I will never forget my first oyster. Who does? There it was, sitting on the plate, staring intently at me. Bright, fleshy, and gleaming. It smelled of the sea. The idea it was still alive and soon to find its future at the bottom of my stomach was not exactly appealing. However, my urge to learn to eat them, and appreciate them, was stronger. “Mind over matter,” I thought.
In one movement, the tiny black-lipped oyster from Chiloé went down. The sensation in my mouth was intense–like an oceanic espresso: fresh, saline, and clearly defined flavor. It was much less punchy then I had anticipated. It tasted of the sea. It didn’t totally blow me away but it wasn’t bad either. I decided to try another to have a second opinion, but first, a few sips of my zippy Sauvignon Blanc. I tried another…and another, and by the time I had hit half a dozen, I was officially converted into an oyster freak.
Given that all our tastes, food and otherwise, are acquired, we have the blessed ability to constantly be opening our mouths to experience new flavors. A daily odyssey that never ever bores. The flavors and textures become a common language and, with an open mind and enthusiasm to jump into the unknown, we continue to discover new sensations and “words”. Nobody is born sucking down raw bivalves, drinking black coffee, smelling a stinky cheese and automatically thinking “yum”, or clutching a bottle of Cab. All these tastes are acquired, auto-selected, and ultimately, a way of setting our own limits with the outer world.
In my case, growing up as an 80s child in the US, I was lucky enough to have a family fairly obsessed with cooking and food although it was pretty much standard American fare. However, as I became a teenager and ventured into the larger world, I quickly became aware that my food repertoire and exposure had been quite limited. I soon realized that I had acquired a long list of foods my parents deemed as “non-likeable” and as such, were never served at home. Although my mother was a great cook, she’d managed to brainwash my brother and I into thinking her food dislikes were ours. Sort of limiting food beliefs that had been grained into our subconscious as “bad”. I knew I had to take the initiative to break out of this gastronomic bubble and emancipate myself, culinarily speaking.
And so it started. In college, I learned for survival (other than pizza), that canned tuna and beans needed to be conquered. It sounded easy but it wasn’t. Not when you have never eaten them before 18. Tuna particularly was hard. The appearance reminded me of cat food and the smell made me gag. I slowly, and diligently trained myself. At first it took a lot of mayo to cover the taste. Slowly, as I came to like the protein-laden, dense texture I jazzed it up with curry, raisins, almonds, and cilantro. It is now one of my favorites.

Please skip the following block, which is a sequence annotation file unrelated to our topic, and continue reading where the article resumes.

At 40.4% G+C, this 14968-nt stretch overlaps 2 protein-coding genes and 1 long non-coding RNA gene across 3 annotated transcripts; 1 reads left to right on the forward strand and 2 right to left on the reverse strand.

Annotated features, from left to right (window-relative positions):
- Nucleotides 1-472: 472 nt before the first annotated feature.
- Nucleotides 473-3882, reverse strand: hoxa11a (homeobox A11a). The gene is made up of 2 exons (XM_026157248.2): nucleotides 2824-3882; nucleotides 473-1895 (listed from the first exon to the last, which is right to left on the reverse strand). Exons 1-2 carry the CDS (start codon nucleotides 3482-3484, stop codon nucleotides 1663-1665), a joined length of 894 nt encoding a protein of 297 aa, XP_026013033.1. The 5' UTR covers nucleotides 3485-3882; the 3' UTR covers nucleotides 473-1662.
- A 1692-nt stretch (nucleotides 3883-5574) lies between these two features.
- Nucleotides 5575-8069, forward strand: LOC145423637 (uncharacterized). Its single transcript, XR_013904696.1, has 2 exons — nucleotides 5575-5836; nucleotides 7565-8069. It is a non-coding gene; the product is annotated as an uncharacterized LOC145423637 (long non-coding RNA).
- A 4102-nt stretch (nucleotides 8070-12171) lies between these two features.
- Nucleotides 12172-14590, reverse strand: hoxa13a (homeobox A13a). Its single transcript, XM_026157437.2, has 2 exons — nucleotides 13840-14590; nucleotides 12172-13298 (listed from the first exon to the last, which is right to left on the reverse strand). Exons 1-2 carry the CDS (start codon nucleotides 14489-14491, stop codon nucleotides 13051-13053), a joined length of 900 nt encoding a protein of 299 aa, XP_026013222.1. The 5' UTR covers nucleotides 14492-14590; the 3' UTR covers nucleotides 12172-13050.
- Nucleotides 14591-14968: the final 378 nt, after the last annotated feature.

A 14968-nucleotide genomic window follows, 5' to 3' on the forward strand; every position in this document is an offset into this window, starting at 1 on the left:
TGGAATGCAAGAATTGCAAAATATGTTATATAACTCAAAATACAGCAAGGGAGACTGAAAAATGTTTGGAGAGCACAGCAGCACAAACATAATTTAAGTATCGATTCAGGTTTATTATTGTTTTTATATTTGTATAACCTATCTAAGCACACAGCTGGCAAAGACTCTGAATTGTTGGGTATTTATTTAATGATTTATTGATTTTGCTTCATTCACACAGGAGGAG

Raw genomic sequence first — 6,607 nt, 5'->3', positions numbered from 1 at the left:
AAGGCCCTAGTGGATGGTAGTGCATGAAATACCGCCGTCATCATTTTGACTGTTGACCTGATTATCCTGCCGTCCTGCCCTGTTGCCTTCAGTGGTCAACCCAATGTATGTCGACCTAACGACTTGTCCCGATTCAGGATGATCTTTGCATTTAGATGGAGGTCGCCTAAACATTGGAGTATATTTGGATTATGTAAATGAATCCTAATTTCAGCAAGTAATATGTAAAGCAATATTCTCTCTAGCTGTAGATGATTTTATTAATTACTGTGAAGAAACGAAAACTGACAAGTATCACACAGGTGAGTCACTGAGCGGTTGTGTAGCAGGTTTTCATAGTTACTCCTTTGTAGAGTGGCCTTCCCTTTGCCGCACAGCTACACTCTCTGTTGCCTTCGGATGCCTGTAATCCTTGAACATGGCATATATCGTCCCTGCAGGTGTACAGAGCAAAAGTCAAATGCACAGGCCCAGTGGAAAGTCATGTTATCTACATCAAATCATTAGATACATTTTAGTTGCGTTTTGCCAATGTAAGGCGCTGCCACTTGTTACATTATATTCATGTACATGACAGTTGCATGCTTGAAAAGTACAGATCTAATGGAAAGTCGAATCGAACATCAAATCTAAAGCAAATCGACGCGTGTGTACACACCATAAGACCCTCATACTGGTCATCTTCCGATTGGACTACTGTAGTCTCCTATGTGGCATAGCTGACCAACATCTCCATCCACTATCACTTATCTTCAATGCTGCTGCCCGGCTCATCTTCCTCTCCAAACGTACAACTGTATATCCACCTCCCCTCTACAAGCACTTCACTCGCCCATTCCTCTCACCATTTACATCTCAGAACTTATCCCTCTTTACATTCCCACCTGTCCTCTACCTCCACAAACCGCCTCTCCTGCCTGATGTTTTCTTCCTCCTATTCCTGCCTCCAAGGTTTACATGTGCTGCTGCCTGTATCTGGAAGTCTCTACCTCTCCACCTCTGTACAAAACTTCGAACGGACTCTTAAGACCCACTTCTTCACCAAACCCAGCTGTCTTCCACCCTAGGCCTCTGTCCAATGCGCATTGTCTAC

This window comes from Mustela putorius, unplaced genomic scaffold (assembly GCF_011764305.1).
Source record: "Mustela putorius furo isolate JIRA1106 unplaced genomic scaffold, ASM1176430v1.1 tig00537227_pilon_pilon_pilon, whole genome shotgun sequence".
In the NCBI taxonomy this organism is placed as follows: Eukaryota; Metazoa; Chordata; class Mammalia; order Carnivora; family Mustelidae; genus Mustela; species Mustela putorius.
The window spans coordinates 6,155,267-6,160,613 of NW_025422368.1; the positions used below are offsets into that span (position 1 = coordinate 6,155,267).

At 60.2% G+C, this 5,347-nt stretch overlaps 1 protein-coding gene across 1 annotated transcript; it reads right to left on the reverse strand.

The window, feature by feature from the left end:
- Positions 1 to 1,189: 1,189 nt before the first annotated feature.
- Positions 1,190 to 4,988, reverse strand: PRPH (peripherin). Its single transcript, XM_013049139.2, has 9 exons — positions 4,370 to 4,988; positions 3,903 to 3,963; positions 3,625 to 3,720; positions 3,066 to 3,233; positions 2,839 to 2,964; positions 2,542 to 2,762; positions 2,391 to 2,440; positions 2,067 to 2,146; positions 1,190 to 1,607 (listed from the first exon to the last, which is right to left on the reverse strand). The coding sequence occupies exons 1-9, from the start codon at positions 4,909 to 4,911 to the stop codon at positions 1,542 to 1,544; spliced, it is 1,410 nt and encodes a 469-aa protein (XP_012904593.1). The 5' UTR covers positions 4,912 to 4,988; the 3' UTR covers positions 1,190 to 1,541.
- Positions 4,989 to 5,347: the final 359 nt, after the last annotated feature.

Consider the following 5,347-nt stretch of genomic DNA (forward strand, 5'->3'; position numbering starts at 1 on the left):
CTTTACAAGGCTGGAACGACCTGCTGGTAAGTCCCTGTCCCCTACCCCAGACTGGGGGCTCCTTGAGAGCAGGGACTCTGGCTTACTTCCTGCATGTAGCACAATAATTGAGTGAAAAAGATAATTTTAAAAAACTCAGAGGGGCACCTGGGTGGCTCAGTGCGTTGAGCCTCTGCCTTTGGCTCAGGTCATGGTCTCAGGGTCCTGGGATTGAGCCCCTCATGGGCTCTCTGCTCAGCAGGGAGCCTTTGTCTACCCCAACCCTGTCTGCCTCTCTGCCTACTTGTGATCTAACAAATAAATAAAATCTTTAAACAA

As I traveled abroad my list of foods rapidly increased. Everything was game, at least to try. Vegemite in Australia had gotten a bad rep from non-Aussies but I found it wasn’t bad on toast and was thankfully effective for curing hang overs. Chapeleles in Oaxaca, Mexico were crunchy, tasty little grasshoppers dried and salted with chili powder. I actually took a liking to them with an icy, michelada, cold beer with a squirt of lime juice. Ceviche in Costa Rica, my first experience with raw fish, was a revelation. I actually saw life before and after ceviche. With more practice and confidence, I began to look at foods for their freshness, simple flavors, and textures and not what I “thought” it would be without trying it. Gravlax, paté, foie gras, sushi and sashimi, and steak tartare all quickly became favorite foods. I also decided to reclaim “scary vegetables” like beets, which I only knew canned as a kid, by slow roasting them in the oven and then slicing them into a salad with blue cheese. In Chile, I tried exotic shellfish like sea urchins and piuvres but the slimy texture never did it for me. And perhaps my most pedestrian “under construction” taste is still the good old banana. Never liked it, according to my mother, since birth. Finally though, after years of toiling, I found a good banana bread recipe that if laced with dark chocolate, can convert anyone–me included.
At the beginning of each No Reservations show, Tony Bourdain says, “I write. I eat. I travel. And I’m hungry for more”. His mindset, and those of many foodies worldwide, transcends simply eating. Adventuring and trying new foods is a fundamental way of looking at life, of expanding it, and taking it on with an open mind always ready to savor new experiences. And that doesn’t just happen with your palate.
This was adapted from my monthly column in Placeres Magazine in Chile.